The National Association of State Foresters applauds Jaelith Hall-Rivera’s permanent appointment as head of the USDA Forest Service’s State and Private Forestry Branch.
WASHINGTON—The nation’s 59 state and territorial foresters were thrilled to hear last week from USDA Forest Service Chief Randy Moore that Jaelith Hall-Rivera has accepted the permanent role of deputy chief of the agency’s State and Private Forestry (S&PF) Mission Area. Hall-Rivera has served as acting in this position since last year.
“Jaelith has been a terrific partner to state foresters for many years now. We couldn’t be more pleased for her or happy to continue our work together to improve the health, resiliency, and productivity of America’s forests,” said Christopher Martin, NASF president and Connecticut state forester. “Jaelith played an important role in advancing the 2018 wildfire funding fix through Congress, which ended ‘borrowing’ from state and private forestry accounts to pay for wildfire suppression. She has also been a crucial advocate for state foresters’ outcome-based performance measures initiative that, to date, has helped boost annual appropriations for key state and private forestry programs.”
In a letter to Forest Service employees on September 10, Chief Moore said Jaelith “will maintain and build on the agency’s strong relationships with state foresters, private landowner organizations, and many other partners in the state and private forestry community.” Moore also shared that Jaelith’s career in natural resources policy and management has spanned more than 20 years.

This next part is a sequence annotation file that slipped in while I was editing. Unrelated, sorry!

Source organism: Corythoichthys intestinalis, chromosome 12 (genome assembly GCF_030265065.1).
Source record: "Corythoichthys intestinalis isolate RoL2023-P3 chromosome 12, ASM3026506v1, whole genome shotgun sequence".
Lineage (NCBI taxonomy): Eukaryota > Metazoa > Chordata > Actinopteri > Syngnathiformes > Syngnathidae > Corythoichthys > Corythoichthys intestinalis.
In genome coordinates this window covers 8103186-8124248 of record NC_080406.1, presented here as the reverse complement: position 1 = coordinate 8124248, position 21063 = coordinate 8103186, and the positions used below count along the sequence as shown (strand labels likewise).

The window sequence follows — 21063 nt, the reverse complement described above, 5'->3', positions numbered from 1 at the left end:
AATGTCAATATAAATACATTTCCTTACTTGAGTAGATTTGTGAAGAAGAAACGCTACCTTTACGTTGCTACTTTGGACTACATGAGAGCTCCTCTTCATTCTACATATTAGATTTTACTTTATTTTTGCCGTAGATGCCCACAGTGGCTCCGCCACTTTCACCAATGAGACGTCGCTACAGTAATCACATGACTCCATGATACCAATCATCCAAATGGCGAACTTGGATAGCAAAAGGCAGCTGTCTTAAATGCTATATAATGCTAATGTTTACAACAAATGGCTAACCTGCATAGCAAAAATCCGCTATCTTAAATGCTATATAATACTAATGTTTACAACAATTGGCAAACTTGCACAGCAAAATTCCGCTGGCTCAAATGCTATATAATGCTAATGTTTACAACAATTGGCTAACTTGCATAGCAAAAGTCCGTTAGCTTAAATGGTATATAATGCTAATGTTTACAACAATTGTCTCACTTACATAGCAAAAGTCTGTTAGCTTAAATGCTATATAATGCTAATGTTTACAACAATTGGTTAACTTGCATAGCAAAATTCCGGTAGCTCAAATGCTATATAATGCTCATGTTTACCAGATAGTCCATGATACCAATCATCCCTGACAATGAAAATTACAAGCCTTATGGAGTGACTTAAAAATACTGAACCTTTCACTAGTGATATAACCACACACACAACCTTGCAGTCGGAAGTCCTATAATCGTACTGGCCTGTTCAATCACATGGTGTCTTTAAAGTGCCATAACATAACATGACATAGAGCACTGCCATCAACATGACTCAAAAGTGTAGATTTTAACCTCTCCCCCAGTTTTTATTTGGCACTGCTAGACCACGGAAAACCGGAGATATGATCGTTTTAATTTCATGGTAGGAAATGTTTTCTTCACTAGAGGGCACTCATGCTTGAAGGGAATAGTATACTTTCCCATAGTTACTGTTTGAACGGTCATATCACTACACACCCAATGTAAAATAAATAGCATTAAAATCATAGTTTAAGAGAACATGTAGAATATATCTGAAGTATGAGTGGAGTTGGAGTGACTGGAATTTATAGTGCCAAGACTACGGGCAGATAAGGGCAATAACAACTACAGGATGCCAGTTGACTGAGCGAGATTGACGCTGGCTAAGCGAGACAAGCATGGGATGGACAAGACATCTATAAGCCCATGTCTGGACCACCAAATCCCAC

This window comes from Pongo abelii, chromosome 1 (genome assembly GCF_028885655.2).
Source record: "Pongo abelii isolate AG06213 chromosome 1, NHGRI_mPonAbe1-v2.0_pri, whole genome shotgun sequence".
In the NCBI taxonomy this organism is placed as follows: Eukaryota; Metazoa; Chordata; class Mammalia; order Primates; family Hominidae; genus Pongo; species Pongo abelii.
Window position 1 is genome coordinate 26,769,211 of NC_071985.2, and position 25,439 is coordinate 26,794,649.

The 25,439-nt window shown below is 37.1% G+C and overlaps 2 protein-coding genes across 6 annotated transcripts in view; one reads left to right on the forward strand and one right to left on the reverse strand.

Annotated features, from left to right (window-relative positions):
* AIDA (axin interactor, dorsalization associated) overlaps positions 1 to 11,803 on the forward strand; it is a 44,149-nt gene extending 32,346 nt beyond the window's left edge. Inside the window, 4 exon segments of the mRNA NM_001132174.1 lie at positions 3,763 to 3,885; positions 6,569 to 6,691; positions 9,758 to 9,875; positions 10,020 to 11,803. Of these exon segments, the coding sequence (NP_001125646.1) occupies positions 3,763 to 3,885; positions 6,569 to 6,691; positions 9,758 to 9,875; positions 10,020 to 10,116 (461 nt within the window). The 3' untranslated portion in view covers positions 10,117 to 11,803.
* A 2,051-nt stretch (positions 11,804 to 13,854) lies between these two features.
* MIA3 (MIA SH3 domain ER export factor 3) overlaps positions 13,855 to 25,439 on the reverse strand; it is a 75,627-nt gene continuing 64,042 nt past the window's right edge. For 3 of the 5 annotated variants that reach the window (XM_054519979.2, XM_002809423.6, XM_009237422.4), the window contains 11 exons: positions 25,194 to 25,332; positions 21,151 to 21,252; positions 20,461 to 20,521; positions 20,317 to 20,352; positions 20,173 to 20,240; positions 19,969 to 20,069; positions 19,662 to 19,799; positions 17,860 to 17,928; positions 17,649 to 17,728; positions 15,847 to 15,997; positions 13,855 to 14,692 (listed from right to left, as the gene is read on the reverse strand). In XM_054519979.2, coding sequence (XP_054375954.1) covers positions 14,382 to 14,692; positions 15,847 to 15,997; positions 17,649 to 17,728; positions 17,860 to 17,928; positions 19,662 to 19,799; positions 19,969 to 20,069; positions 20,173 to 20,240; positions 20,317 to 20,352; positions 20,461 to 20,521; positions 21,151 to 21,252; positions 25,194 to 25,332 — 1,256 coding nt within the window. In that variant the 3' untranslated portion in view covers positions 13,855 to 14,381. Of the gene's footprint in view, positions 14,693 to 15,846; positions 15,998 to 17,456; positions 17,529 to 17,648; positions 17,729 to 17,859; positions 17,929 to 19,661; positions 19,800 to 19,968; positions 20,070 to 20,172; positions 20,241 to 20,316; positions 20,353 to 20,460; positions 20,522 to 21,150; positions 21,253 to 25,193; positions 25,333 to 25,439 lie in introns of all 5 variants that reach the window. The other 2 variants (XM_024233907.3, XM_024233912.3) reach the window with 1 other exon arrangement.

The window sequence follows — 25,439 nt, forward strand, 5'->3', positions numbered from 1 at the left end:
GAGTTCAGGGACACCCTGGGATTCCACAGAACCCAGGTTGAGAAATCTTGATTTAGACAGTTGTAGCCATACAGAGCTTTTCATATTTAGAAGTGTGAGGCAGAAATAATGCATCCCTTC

Jaelith launched her federal career in 2001 with the Government Accountability Office as an analyst in the Natural Resources and Environment Division in Seattle, Washington. In 2006, she moved to the non-profit sector as a wildfire policy analyst at The Wilderness Society. Two years later, she accepted a position with the Forest Service Fire and Aviation Branch, then became deputy area budget coordinator for S&PF, and by 2018, was named associate deputy chief for S&PF. She holds a bachelor’s degree in forestry and political science from Northern Arizona University and two master’s degrees — one in public administration and another in environmental science — from Indiana University.
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